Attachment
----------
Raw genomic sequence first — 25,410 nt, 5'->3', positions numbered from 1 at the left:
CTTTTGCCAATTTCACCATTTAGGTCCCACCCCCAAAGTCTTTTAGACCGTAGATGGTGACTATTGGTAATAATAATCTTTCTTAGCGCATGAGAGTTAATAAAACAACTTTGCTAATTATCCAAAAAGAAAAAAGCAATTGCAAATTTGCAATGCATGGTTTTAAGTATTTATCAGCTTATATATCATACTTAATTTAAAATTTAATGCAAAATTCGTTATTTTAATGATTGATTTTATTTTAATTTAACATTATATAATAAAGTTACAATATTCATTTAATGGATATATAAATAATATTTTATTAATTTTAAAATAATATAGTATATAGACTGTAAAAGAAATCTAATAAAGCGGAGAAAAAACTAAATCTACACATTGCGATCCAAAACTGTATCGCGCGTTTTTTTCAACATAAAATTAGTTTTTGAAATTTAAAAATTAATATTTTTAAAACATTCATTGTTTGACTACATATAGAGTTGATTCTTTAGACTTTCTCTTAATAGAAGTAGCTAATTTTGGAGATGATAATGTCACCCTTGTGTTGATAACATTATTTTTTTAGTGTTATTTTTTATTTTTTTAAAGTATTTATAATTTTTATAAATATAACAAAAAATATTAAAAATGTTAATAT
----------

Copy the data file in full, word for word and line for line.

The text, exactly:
Raw genomic sequence first — 25,410 nt, 5'->3', positions numbered from 1 at the left:
CTTTTGCCAATTTCACCATTTAGGTCCCACCCCCAAAGTCTTTTAGACCGTAGATGGTGACTATTGGTAATAATAATCTTTCTTAGCGCATGAGAGTTAATAAAACAACTTTGCTAATTATCCAAAAAGAAAAAAGCAATTGCAAATTTGCAATGCATGGTTTTAAGTATTTATCAGCTTATATATCATACTTAATTTAAAATTTAATGCAAAATTCGTTATTTTAATGATTGATTTTATTTTAATTTAACATTATATAATAAAGTTACAATATTCATTTAATGGATATATAAATAATATTTTATTAATTTTAAAATAATATAGTATATAGACTGTAAAAGAAATCTAATAAAGCGGAGAAAAAACTAAATCTACACATTGCGATCCAAAACTGTATCGCGCGTTTTTTTCAACATAAAATTAGTTTTTGAAATTTAAAAATTAATATTTTTAAAACATTCATTGTTTGACTACATATAGAGTTGATTCTTTAGACTTTCTCTTAATAGAAGTAGCTAATTTTGGAGATGATAATGTCACCCTTGTGTTGATAACATTATTTTTTTAGTGTTATTTTTTATTTTTTTAAAGTATTTATAATTTTTATAAATATAACAAAAAATATTAAAAATGTTAATAT